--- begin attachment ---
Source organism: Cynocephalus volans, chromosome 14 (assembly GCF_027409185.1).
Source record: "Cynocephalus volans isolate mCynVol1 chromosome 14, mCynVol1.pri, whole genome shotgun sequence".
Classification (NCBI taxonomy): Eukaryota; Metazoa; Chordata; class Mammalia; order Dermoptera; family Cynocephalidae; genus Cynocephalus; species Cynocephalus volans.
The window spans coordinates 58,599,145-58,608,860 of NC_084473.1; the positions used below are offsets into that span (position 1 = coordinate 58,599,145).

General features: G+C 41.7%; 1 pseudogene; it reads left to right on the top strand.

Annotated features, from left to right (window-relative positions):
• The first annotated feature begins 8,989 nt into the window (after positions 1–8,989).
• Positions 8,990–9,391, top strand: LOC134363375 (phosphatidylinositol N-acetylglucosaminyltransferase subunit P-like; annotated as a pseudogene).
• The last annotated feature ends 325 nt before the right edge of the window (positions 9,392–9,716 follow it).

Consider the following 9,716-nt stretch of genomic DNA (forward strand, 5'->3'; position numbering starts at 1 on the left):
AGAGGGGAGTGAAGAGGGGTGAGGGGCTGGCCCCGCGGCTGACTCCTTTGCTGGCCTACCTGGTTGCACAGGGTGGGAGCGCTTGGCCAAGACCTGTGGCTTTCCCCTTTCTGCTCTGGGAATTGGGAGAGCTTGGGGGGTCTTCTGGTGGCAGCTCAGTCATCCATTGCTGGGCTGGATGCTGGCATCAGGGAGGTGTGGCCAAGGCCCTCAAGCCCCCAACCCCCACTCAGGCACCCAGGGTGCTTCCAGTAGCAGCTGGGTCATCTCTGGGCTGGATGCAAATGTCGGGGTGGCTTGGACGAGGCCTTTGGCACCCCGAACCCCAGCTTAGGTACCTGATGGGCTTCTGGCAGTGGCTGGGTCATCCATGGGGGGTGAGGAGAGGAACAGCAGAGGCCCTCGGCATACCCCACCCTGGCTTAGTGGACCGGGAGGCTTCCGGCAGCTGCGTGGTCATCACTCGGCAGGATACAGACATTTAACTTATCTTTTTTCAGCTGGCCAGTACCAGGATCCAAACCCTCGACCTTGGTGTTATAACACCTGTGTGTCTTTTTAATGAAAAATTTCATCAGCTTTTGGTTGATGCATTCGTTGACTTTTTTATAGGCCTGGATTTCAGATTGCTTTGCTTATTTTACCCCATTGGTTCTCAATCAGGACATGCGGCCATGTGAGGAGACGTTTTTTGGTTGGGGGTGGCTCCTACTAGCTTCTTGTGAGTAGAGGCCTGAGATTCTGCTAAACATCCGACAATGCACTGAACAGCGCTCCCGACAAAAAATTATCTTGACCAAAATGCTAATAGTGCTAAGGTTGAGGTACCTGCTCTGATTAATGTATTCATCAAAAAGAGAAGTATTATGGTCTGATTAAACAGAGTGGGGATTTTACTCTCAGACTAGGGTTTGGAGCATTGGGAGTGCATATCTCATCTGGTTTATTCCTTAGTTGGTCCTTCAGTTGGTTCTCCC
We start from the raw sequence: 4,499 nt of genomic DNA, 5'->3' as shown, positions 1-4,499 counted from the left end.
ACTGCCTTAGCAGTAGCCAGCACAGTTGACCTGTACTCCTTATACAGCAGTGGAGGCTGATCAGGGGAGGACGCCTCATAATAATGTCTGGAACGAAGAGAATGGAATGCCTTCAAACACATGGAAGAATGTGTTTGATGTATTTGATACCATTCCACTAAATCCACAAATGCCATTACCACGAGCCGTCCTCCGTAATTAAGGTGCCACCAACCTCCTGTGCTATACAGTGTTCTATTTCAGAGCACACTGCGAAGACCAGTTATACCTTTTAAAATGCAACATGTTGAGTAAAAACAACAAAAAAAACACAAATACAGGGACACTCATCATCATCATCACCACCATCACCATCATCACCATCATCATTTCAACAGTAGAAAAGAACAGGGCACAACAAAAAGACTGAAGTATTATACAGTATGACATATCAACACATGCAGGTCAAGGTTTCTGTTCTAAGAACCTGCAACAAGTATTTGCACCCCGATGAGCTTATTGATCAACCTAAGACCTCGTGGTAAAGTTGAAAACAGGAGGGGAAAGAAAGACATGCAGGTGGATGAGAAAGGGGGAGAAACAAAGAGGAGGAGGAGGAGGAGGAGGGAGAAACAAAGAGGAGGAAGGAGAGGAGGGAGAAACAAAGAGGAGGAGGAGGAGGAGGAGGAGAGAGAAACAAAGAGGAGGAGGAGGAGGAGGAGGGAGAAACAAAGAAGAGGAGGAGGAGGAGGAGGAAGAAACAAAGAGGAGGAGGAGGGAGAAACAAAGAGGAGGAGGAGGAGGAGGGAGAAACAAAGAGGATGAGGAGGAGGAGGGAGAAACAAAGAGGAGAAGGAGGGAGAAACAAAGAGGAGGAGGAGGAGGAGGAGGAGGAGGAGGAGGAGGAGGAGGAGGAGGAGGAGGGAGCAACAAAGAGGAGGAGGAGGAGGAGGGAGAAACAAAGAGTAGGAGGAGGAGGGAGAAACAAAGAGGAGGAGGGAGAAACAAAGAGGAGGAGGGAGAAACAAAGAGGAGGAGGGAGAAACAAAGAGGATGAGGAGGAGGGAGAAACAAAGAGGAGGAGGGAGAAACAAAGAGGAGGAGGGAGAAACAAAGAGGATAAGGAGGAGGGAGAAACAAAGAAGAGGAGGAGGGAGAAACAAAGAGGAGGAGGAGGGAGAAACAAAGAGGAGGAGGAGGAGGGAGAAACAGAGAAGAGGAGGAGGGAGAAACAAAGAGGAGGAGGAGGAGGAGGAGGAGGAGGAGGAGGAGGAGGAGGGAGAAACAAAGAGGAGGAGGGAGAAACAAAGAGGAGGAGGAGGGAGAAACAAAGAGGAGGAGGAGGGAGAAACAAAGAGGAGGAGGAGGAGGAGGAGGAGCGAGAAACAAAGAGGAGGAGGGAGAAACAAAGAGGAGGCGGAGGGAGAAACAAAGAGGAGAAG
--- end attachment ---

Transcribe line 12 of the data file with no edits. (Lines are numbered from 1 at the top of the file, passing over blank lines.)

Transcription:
We start from the raw sequence: 4,499 nt of genomic DNA, 5'->3' as shown, positions 1-4,499 counted from the left end.